Staying faithful sounds nice. But when your values are put to the test, it’s a completely different story. Henry shared about a time when his personal values, as well as the values of their business at Bandwidth.com, were put to the test and how they responded....
In our first year of business we had 22 employees and $64,000 in revenues. We were running out of money fast—we were strapped to say the least. Right in the midst of this time, an incredible deal came in to the company. The deal was for an OC3 circuit, which in internet lingo is a very big internet pipe, so closing this deal would result in a huge pay day. It was exactly what we needed at the time.
We had, and still have, a big rule in dealing with new customers—they couldn’t be from the adult entertainment business. This, of course, put us at a pretty distinct disadvantage because that group is by far the largest relative consumer of internet access of any industry, and that would’ve made them a lucrative client. If we had been able to do business with them we would have had far less financial stress in the early days.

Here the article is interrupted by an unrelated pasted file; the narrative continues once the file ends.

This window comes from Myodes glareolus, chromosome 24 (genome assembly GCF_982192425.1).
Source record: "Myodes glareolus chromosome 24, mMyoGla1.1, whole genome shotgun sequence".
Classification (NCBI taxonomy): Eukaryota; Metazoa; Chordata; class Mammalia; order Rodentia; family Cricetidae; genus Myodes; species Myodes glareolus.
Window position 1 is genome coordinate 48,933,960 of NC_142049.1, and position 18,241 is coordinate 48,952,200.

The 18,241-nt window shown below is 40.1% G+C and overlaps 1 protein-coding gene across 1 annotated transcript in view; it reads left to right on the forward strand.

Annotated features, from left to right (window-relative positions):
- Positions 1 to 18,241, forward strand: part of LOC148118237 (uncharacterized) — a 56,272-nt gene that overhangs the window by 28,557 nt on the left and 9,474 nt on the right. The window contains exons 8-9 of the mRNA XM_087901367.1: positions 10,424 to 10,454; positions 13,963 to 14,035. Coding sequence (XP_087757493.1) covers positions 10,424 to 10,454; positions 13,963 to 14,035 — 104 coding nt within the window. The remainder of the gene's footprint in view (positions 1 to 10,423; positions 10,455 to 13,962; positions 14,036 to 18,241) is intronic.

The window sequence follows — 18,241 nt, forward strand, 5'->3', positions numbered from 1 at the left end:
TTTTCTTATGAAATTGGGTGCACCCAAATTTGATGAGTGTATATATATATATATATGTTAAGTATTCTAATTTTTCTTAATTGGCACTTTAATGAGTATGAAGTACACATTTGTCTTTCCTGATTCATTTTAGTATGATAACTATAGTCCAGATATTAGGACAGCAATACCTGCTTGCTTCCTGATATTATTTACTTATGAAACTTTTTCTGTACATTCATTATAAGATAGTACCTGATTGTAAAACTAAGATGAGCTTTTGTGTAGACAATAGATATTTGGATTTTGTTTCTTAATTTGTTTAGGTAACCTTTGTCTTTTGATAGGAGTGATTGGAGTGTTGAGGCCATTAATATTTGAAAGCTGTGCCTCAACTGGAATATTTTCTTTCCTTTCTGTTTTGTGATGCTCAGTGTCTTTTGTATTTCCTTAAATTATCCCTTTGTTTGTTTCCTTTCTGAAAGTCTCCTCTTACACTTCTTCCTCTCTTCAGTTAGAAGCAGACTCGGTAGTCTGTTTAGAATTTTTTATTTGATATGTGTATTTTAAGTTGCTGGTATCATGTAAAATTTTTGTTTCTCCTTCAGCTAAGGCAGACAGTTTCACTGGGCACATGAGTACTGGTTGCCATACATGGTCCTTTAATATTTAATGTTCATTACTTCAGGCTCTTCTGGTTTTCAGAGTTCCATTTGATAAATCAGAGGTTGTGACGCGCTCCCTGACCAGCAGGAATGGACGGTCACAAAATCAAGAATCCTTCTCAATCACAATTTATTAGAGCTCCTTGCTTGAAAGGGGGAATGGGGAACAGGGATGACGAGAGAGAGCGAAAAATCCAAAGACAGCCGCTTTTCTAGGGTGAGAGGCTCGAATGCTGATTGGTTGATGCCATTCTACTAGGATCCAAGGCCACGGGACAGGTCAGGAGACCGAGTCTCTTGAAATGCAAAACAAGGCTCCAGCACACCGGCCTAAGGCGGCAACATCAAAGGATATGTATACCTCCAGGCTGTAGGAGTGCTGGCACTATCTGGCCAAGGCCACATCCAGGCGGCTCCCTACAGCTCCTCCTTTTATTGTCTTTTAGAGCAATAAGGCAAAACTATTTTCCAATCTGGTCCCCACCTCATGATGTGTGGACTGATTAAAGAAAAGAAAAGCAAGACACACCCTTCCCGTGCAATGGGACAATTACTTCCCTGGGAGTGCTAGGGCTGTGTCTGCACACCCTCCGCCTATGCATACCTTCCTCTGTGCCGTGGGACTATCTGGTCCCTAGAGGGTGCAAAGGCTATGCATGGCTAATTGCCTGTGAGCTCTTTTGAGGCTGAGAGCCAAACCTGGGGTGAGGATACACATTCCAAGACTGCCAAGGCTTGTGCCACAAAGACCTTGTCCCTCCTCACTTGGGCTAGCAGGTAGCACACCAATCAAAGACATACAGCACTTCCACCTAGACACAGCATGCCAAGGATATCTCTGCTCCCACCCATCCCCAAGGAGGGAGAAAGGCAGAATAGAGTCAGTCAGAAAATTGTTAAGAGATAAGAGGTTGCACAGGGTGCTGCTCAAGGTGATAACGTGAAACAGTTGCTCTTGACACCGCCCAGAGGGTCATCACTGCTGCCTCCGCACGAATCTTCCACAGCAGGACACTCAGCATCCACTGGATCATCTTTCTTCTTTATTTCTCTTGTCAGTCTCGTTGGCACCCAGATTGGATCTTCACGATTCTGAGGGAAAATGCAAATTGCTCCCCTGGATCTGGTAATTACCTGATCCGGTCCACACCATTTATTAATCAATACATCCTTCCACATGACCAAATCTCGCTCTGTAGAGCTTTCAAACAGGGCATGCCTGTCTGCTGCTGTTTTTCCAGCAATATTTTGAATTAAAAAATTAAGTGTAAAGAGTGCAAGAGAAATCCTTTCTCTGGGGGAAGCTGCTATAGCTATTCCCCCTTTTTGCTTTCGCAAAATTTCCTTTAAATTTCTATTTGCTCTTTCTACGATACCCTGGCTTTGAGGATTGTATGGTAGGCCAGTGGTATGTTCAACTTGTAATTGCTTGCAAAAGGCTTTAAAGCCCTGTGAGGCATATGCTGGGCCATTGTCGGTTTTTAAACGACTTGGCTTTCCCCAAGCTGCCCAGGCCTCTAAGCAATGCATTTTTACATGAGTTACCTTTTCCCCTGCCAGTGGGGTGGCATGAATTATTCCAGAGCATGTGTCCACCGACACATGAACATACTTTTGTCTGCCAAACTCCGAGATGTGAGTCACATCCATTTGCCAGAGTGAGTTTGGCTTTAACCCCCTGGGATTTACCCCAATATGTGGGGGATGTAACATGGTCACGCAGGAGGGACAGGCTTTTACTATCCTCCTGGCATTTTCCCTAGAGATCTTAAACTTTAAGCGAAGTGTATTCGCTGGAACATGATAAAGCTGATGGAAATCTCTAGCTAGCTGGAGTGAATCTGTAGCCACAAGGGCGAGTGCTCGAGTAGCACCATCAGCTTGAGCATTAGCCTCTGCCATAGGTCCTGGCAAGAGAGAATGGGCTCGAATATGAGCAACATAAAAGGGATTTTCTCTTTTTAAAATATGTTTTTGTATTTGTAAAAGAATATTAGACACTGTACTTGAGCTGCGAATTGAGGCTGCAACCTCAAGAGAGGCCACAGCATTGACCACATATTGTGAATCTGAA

With that in mind, the company buying the OC3 looked clean, the sales rep checked them out, and they passed muster. We were on our way to turning the financial corner. We closed the deal. There were lots of high fives. And then the problem...
In the provisioning of the circuit, we came to find out the corporation that bought the circuit was merely a holding company for other companies in the, you guessed it, adult entertainment business. The big dilemma for us wasn’t whether we would provision the circuit and get the pay day—we knew that our faith and our values would not allow that—but would we pay the sales rep a commission for a deal that we ultimately never delivered.
We decided to cancel the deal with the company and determined that the rep had done the requisite amount of diligence on the deal and paid him his commission. It was the lowest cash point in our business. But looking back it was also the very point from which our company turned around, becoming over the 5 years of 2003-2007 the 4th fastest growing privately held company in the country according to INC Magazine.
Now, this isn’t a story of how sticking with your values guarantees future success. Because it doesn’t. But it taught us that integrity—the aligning of your thoughts, words, and actions—is the only way to live. Compromising our values was a huge temptation, especially in light of all the financial stress, but it’s not the way God calls us to live.
Like this verse from 1 Samuel 26:22 says, “The Lord rewards everyone for their righteousness and faithfulness.” This isn’t a monetary reward God is offering. It’s a promise that He will smile when He sees our faithfulness. And is there anything better than that?